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New Tick Species Comes to New Jersey

November 15, 2018

entomologist looking into a microscope

As if worrying about the dangers of ticks didn’t already keep us on edge, checking our pets and ourselves every time we’ve been outside, a new species of tick has been confirmed in New Jersey. The Asian tick, which is sometimes known as the longhorn tick because of the distinguishing ‘horns’ on its head, has been confirmed in 7 counties in New Jersey.
This tick is not a new species, in that it has long existed in East and Central Asia, but it was only identified in the United States in November of 2017. As this tick approaches it’s one-year anniversary of being “discovered” in New Jersey, it has established itself as a hearty, invasive species of tick.
The Asian tick can be identified by its dark brown color and horns on the head. However, the horns can often only be seen under a microscope, as the tick is small and the head even smaller. When fully engorged after a blood meal, Asian ticks can reach the size of a small pencil eraser.
The one bit of good news about the Asian tick is that, so far, none of this species of ticks found in the United States have tested positive for carrying any pathogens. This doesn’t mean that the tick is harmless, though. These ticks are an invasive species and tend to stick together in large numbers. The female does not need a male to reproduce and can lay upwards of a couple thousand eggs at once, which means they can multiply very quickly. When Asian tick infests livestock, the result is often an anemic animal. While this species prefers livestock, and was originally found on a heard of sheep, Asian ticks will also use birds, small mammals, pets like dogs and cats, and even humans as a host for a blood meal.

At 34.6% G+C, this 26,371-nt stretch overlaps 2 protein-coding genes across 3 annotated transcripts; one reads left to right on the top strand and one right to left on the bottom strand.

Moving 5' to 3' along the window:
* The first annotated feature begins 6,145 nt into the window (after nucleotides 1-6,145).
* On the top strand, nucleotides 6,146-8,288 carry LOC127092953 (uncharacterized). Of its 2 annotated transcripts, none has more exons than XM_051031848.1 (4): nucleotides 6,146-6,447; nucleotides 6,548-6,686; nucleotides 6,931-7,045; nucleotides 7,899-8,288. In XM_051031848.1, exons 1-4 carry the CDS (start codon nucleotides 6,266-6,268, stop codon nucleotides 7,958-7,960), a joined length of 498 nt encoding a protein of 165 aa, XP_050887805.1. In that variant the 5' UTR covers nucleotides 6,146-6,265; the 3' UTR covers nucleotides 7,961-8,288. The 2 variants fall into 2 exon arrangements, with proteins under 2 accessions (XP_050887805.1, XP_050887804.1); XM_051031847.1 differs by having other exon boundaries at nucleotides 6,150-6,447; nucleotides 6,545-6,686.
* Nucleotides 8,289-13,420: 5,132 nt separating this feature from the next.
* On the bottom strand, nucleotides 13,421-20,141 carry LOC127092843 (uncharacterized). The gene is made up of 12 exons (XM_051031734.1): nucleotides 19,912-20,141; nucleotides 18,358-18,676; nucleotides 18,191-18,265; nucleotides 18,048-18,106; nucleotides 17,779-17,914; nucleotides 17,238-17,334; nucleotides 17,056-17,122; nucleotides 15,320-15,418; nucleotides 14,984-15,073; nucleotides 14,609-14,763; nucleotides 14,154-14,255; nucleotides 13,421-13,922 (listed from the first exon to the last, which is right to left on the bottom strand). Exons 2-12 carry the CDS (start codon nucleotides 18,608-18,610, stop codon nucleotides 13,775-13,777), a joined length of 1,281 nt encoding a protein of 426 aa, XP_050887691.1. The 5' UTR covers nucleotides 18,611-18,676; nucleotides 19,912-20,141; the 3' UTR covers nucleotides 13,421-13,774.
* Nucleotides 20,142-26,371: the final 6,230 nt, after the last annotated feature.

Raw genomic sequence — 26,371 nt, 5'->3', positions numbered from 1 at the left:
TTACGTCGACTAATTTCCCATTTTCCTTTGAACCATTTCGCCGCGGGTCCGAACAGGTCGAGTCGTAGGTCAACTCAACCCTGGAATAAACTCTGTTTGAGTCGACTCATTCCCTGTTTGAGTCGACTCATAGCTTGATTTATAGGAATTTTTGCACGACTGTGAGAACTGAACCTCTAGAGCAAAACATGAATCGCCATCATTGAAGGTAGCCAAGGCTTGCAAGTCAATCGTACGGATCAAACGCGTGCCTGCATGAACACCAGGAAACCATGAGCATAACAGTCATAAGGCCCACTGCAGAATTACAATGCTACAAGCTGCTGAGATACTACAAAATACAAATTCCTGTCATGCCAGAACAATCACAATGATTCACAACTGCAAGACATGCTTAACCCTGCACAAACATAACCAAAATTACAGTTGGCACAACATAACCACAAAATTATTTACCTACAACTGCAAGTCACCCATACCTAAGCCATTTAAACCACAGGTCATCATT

Some people think that these ticks may have been here in the United States for a while but are only being identified and discovered lately as more and more people send ticks to laboratories and testing centers in fear of Lyme disease. It is due to this public awareness and the action of sending in ticks for testing that has helped identify all the areas where these ticks have been confirmed.
With the ever-increasing threat of ticks and tick-borne illness, it’s a great time to explore Arrow Pest Control’s mosquito and tick-reducing program for your New Jersey property. We will inspect your property to determine where mosquitoes and ticks might be breeding. Then we will apply treatment to the most problematic areas, including brush and landscaping. We target your home during the most active season, from May through September, providing you with one treatment per month. Our professionals at Arrow Pest Control will also give you recommendations for your property and may suggest talking with your vet about tick treatments for your pests.

Tags: tick control in nj | residential pest control |

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